An unbeaten Kane Williamson half-century left the third and deciding cricket test nicely poised, as New Zealand fought back against West Indies at Bridgetown, Barbados.
With two days left in an absorbing series, locked at 1-1, New Zealand will resume tomorrow on 123-3, a lead of 99 at Kensington Oval.
For the first time in eight days of cricket, stretching back to their dominant first test win at Kingston, the Black Caps took a marginal points decision on day three to keep their hopes alive of a second series win in the Caribbean.
After Neil Wagner snared 4-64 to help dismiss the hosts for 317, Williamson was 58 not out at stumps alongside captain Brendon McCullum on 23, at the scene of their breakthrough test victory in 2002. West Indies still have their noses in front, but on a dry pitch that should deteriorate on the final two days, the Black Caps will hope to set the hosts at least 250 for victory which would be something to bowl at.
It looked shaky early on, as New Zealand trailed by 24 on the first innings. The opening partnership has provided huge headaches for New Zealand this tour. The first wicket stands were nine and nought at Kingston, 16 and nine at Port-of-Spain and 17 and one at Bridgetown.
This time it was the in-form Tom Latham who had a rare lapse, an ambitious pull shot to Kemar Roach, and skied a simple catch without scoring.
Hamish Rutherford was fighting for his test career after three single figure scores. He looked to have weathered the early storm, but on 19 was anchored on the crease by Roach and nicked off in familiar fashion, leaving some hard thinking for coach Mike Hesson before their next test series against Pakistan in November.
Now well accustomed to arriving at the crease in the early overs, Kane Williamson dug in again as New Zealand's batting anchor. He survived a big let-off on 10 when he nicked Roach to the right of an unmoved Denesh Ramdin, but soldiered on to his 14th test half-century.
Debutant Jason Holder caused immediate problems as the New Zealand innings threatened to slide off the rails. Ross Taylor departed cheaply when he nibbled at Holder's first delivery, then McCullum survived a huge lbw shout, third ball. Holder was adamant and West Indies challenged umpire Ian Gould's not out decision, but the skipper survived when replays showed the ball striking marginally outside off stump.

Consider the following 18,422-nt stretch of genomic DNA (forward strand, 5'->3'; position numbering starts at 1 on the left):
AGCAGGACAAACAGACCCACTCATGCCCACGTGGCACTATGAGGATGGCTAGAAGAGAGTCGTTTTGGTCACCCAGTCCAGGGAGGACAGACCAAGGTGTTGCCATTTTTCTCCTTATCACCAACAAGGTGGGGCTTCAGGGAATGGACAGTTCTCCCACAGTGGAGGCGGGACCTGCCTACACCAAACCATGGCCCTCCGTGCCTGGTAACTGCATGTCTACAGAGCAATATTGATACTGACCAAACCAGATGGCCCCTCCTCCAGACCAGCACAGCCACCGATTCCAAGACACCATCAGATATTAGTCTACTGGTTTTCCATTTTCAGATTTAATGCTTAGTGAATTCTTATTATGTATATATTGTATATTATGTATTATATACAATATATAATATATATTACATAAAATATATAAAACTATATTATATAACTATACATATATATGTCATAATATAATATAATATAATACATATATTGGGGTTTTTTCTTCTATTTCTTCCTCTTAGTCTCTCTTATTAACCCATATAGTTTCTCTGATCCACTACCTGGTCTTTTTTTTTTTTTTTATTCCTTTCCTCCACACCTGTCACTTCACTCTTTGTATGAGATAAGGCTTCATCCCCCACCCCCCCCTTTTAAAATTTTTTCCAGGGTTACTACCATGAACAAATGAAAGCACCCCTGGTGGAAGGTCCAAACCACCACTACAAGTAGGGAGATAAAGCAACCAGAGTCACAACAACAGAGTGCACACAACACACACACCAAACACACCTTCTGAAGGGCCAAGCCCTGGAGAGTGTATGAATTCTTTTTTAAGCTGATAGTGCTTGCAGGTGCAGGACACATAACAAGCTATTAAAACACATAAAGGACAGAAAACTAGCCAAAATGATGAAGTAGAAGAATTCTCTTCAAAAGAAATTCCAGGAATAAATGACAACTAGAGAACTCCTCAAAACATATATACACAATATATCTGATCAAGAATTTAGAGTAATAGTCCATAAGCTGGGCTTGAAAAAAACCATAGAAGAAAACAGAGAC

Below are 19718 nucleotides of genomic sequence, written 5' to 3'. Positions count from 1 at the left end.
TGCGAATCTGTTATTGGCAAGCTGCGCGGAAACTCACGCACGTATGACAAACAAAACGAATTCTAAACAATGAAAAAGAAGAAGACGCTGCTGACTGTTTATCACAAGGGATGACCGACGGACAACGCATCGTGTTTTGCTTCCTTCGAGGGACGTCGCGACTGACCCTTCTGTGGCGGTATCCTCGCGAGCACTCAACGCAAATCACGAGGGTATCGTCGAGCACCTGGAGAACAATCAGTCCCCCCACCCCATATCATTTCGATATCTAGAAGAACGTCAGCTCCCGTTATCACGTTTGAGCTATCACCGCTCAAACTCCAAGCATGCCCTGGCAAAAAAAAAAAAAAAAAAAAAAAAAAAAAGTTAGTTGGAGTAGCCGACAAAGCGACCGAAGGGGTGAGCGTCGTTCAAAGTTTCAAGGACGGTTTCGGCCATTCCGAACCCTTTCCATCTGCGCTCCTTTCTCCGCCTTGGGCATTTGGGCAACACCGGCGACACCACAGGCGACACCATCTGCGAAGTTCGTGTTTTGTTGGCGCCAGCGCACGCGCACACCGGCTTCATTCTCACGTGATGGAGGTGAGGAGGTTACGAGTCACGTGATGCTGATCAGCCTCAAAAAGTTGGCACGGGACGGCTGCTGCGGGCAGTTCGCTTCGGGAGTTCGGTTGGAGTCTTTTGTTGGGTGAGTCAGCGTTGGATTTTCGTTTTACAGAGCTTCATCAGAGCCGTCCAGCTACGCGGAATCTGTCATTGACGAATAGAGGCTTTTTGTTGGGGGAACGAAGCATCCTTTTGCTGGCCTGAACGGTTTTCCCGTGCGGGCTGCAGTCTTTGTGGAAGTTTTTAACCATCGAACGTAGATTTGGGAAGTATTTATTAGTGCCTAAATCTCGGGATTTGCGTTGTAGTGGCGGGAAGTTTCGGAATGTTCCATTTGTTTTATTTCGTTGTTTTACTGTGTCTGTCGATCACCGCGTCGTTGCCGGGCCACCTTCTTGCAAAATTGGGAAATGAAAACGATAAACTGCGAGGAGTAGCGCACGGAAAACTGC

It was hard work for McCullum who has struggled throughout the series. He looked scratchy again, survived another Holder lbw shout and was dropped at bat-pad off Shane Shillingford's offspin, but scrapped hard in the gathering gloom to continue into tomorrow.
New Zealand clawed their way back, thanks to the hard toil of Wagner in his first appearance of the series.
The left-arm paceman took 4-64 off 27 overs, seven of them maidens as he applied the brakes to the scoring rate with West Indies on target for a significant first innings lead.
The hosts had a long tail, having stacked their side with five specialist bowlers. A Trent Boult double strike with the second new ball, and two late thunderbolts from Jimmy Neesham, polished off the innings and kept New Zealand in the contest.
Much like the tourists, several West Indies batsmen got starts but didn't capitalise, with opener Kraigg Brathwaite's 68 their top score.
After rain ruined much of day two, West Indies resumed in the box seat at 169-2, trailing by 124.
Wagner mixed it up intelligently, enticing Darren Bravo with a slower, wider delivery then hurrying up Shivnarine Chanderpaul with a fast, short ball that he touched down the leg side. It was well held by a tumbling wicketkeeper BJ Watling who snared three catches for the innings including a one-handed gem to remove Kemar Roach.
Scores Saturday at stumps on the third day of the third test between the West Indies and New Zealand at Kensington Oval:
New Zealand 293 (Jimmy Neesham 78; Sulieman Benn 5-93, Kemar Roach 4-61) and 123-3 (Kane Williamson 58 not out; Kemar Roach 2-30) vs. West Indies 317 (Kraigg Brathwaite 68, Kirk Edwards 58; Neil Wagner 4-64, Jimmy Neesham 2-12)
What do you make of the recent crackdown on chucking in cricket?